"Children Of Paradise" Is Released
Les Enfants du Paradis, released as Children of Paradise in North America, is a 1945 film by French director Marcel Carné, made during the Nazi occupation of France.
Set among the Parisian theatre scene of the 1830s, it tells the story of a beautiful courtesan, Garance, and the four men who love her in their own ways: a mime, an actor, a criminal and an aristocrat. A 3 hour film divided into two halves, it was described in the original American trailer as the French answer to Gone with the Wind. The film was voted "Best French Film Ever" in a poll of 600 French critics and professionals in 1995.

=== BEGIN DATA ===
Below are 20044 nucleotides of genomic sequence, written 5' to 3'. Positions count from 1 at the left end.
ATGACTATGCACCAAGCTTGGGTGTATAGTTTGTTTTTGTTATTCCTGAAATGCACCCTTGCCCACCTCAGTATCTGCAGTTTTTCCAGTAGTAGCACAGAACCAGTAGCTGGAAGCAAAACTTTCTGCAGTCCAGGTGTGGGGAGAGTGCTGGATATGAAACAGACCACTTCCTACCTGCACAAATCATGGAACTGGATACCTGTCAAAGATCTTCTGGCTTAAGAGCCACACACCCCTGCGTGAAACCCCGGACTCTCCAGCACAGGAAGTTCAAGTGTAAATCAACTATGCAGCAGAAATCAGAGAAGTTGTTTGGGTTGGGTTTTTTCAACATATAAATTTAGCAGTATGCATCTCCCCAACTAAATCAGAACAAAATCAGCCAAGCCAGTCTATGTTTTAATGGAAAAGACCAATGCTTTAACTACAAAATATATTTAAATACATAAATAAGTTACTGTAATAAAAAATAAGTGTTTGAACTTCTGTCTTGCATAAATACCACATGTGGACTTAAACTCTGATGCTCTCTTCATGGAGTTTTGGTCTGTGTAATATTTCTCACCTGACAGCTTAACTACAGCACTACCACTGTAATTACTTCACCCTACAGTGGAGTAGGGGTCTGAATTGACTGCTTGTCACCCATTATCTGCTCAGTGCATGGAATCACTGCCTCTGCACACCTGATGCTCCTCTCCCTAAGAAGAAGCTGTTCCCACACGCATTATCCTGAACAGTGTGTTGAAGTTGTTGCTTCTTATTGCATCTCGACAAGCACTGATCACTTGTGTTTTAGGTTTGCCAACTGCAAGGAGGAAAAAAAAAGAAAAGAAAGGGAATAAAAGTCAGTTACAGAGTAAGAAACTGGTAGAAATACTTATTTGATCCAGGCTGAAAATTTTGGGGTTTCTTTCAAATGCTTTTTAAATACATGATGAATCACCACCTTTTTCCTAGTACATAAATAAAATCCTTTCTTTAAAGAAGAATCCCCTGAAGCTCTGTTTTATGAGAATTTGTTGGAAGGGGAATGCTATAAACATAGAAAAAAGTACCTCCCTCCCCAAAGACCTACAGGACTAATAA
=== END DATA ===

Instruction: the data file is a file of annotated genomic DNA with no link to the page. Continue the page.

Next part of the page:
Even in 1945, Marcel Carné's Children of Paradise was regarded as an old-fashioned film. Set in the Parisian theatrical world of the 1840s, Jacques Prévert's screenplay concerns four men in love with the mysterious Garance (Arletty). Each loves Garance in his own fashion, but only the intentions of sensitive mime-actor Deburau (Jean-Louis Barrault) are entirely honorable; as a result, it is he who suffers most, hurdling one obstacle after another in pursuit of an evidently unattainable goal. In the stylized fashion of 19th-century French drama, many grand passions are spent during the film's totally absorbing 195 minutes. Amazingly, the film was produced over a two-year period in virtual secrecy, without the knowledge of the Nazis then occupying France, who would surely have arrested several of the cast and production staff members (including Prévert) for their activities in the Resistance. Children of Paradise has gone on to become one of the great romantic classics of international cinema. ~ Hal Erickson, All Movie Guide